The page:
Dam Removal Brings Hope for Salmon in Washington’s Middle Fork Nooksack River
The NOAA-supported effort to remove the Middle Fork Nooksack Dam will restore access to 16 miles of habitat for threatened salmon and steelhead.
Dam Removal Helps Fish, Wildlife, and Communities
Built in 1961, the Middle Fork Nooksack Dam helped supply drinking water to the City of Bellingham. However, the 24-foot tall dam was built without a fish ladder or other fish passage structures that would allow migrating fish to pass by it. Threatened spring Chinook salmon, steelhead trout, and bull trout were left unable to access the vital habitat behind the dam. They rely on that habitat for spawning and rearing.
Removal of the Middle Fork Nooksack Dam is listed as one of NOAA Fisheries’ top recommended actions to recover Puget Sound Chinook salmon populations. These salmon serve as a vital food source to endangered Southern Resident killer whales. Our experts estimate that removing the dam has the potential to increase Chinook salmon populations in the Nooksack River region by more than 30 percent. That prediction is based on Ecosystem Diagnosis and Treatment analysis and estimates of future habitat use.
The Nooksack River and the salmon it supports also serve as important spiritual and cultural resources for the Nooksack Indian Tribe and the Lummi Nation. Removal of the dam is an important step in restoring these culturally significant resources.
Working Together Toward a Solution
Years of collaboration between many partners led to a plan to remove the dam and restore the river. Partners on the project include:
- Nooksack Indian Tribe
- Lummi Nation
- Long Live the Kings
- American Rivers
- City of Bellingham
- Washington Department of Fish and Wildlife
- Paul G. Allen Family Foundation
In 2019, the NOAA Restoration Center provided financial support to the effort with funding through our Community-based Restoration Program.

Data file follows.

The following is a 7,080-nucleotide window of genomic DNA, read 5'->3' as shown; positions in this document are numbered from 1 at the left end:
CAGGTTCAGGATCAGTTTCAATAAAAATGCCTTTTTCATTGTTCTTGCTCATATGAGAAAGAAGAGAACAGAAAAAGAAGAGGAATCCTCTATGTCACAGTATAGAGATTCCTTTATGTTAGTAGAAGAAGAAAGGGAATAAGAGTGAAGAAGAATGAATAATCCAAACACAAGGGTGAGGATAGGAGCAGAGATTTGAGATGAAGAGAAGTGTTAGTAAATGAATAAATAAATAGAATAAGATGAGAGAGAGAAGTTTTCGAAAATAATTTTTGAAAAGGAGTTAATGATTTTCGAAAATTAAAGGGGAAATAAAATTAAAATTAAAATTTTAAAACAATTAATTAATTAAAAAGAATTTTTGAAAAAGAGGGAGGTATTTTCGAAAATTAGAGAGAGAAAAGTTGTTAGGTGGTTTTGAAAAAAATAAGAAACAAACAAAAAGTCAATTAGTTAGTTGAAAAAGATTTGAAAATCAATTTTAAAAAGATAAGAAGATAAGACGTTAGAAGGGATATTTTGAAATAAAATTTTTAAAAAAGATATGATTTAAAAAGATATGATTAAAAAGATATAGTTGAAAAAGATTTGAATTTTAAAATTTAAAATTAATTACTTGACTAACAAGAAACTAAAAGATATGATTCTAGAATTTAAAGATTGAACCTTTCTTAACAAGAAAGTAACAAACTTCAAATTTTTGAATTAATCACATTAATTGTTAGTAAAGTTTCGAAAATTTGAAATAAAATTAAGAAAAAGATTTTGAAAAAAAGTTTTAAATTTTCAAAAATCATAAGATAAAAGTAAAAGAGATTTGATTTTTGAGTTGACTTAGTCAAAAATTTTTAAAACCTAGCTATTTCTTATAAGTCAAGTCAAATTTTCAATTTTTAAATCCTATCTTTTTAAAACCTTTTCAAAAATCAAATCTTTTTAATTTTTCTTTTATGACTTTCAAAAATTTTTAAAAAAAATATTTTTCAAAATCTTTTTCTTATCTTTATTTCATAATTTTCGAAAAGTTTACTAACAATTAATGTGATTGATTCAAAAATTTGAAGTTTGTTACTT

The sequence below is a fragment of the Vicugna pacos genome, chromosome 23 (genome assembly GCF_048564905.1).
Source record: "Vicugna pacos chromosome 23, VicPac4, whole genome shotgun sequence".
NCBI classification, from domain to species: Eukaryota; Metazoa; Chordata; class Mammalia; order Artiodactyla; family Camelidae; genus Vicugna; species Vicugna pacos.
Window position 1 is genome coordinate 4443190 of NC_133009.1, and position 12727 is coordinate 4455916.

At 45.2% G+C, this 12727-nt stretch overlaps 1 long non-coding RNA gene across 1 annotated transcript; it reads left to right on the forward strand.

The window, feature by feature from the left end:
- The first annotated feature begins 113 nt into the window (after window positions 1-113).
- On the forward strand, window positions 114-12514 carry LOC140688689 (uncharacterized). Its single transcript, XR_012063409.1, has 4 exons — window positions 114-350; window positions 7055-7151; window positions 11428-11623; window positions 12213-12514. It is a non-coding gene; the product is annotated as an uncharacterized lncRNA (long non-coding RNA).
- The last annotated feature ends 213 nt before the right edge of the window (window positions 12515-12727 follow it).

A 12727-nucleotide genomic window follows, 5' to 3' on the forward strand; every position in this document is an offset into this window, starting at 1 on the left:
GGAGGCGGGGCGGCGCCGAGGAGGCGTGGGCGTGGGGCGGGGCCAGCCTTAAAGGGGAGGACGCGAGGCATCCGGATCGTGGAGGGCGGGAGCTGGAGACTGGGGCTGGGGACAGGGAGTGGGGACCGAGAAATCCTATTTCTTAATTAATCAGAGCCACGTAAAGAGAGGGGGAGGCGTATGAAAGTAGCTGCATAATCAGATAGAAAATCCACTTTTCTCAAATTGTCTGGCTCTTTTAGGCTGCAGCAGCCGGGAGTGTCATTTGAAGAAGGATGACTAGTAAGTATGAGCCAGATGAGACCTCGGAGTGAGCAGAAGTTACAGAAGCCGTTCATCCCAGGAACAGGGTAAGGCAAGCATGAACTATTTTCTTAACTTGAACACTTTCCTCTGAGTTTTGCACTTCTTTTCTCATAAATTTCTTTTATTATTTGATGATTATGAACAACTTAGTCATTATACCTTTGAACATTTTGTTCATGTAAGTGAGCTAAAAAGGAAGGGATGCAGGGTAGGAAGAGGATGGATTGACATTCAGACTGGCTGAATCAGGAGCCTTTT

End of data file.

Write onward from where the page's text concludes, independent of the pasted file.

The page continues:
“The NOAA Fisheries Restoration Center is grateful to play a part in the removal of the Middle Fork Nooksack River dam,” said Jennifer Steger, Pacific Regional Manager with the NOAA Restoration Center. “We applaud the years of collaboration, partnership, teamwork, and hard work that got us here. I am excited that this project uses an ecosystem-based approach to restore fish passage and connectivity in the Nooksack River watershed and hope that it will be a model for future projects to come.”
The Road to Restoration
Preparations for removing the dam began earlier this year. Demolition, which began this week, includes a test blast, a first blast in the center pier of the dam, and a second blast in the upper 15 feet of the dam. This will be followed by a couple of days of excavating dam debris from the site. Demolition is expected to be completed this month, and restoration of the river channel will take place in August.
Over the length of the project, partners will remove the dam and construct new water supply infrastructure for the City of Bellingham. They will install a NOAA Fisheries-compliant fish screen to protect fish from being drawn into the water intake. They will also monitor the project area to measure how restoration is benefiting the local ecosystem.
Once the dam is fully removed, miles of historically-accessible habitat on Middle Fork Nooksack River will once again be free-flowing. This will restore a pathway for migrating fish, and protect a vital community resource.